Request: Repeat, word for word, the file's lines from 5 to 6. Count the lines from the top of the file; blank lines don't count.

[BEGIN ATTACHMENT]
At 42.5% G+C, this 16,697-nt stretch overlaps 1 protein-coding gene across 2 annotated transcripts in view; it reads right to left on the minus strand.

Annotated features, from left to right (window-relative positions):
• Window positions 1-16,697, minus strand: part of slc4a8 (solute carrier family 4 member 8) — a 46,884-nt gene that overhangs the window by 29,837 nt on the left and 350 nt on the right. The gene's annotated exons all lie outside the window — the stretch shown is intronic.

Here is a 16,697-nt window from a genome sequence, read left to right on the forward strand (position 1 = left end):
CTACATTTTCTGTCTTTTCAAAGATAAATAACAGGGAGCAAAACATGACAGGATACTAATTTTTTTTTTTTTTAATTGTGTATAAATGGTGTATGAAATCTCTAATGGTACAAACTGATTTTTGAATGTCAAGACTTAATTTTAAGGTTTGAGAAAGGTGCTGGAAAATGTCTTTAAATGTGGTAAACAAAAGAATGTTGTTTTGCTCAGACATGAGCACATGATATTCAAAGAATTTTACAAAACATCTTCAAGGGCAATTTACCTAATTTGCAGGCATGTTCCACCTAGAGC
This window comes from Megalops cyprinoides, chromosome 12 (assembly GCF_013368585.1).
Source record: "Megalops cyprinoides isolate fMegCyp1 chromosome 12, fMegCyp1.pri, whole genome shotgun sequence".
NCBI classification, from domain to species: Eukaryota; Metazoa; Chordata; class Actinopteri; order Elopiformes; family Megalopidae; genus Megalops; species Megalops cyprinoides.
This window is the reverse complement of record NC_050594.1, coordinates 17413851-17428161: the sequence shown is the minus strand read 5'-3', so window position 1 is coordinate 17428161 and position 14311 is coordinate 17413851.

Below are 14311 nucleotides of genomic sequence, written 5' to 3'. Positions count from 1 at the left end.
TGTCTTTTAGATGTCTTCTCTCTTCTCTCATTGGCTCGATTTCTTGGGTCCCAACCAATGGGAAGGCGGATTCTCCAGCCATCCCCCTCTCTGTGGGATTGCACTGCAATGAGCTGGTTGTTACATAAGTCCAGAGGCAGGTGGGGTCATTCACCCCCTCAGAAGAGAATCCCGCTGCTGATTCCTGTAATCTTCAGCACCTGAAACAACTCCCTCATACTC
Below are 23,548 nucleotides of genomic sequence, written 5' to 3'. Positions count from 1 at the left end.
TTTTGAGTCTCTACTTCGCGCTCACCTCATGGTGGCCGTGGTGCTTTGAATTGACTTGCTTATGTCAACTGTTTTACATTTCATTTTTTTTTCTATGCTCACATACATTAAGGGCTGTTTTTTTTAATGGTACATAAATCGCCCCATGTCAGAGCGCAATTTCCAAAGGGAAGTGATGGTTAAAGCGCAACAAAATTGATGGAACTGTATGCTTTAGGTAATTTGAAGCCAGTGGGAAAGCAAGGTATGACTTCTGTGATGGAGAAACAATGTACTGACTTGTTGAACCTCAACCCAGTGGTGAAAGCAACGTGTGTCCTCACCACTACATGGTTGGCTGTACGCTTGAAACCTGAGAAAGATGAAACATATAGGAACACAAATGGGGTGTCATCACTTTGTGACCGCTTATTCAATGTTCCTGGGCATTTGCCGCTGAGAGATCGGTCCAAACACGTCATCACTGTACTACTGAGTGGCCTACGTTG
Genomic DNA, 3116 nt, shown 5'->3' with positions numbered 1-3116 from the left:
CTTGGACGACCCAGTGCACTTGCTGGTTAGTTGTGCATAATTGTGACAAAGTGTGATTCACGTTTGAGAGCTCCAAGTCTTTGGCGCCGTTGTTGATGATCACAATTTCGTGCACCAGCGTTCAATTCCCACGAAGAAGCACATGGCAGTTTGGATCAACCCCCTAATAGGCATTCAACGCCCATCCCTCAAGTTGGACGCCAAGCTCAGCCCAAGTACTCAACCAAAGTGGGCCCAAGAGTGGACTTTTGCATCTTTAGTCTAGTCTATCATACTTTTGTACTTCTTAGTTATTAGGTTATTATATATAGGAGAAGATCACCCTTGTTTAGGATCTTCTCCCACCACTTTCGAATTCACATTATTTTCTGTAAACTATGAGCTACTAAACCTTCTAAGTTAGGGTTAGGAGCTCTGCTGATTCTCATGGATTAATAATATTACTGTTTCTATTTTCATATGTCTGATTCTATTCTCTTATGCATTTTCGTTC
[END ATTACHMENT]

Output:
CTACATTTTCTGTCTTTTCAAAGATAAATAACAGGGAGCAAAACATGACAGGATACTAATTTTTTTTTTTTTTAATTGTGTATAAATGGTGTATGAAATCTCTAATGGTACAAACTGATTTTTGAATGTCAAGACTTAATTTTAAGGTTTGAGAAAGGTGCTGGAAAATGTCTTTAAATGTGGTAAACAAAAGAATGTTGTTTTGCTCAGACATGAGCACATGATATTCAAAGAATTTTACAAAACATCTTCAAGGGCAATTTACCTAATTTGCAGGCATGTTCCACCTAGAGC
This window comes from Megalops cyprinoides, chromosome 12 (assembly GCF_013368585.1).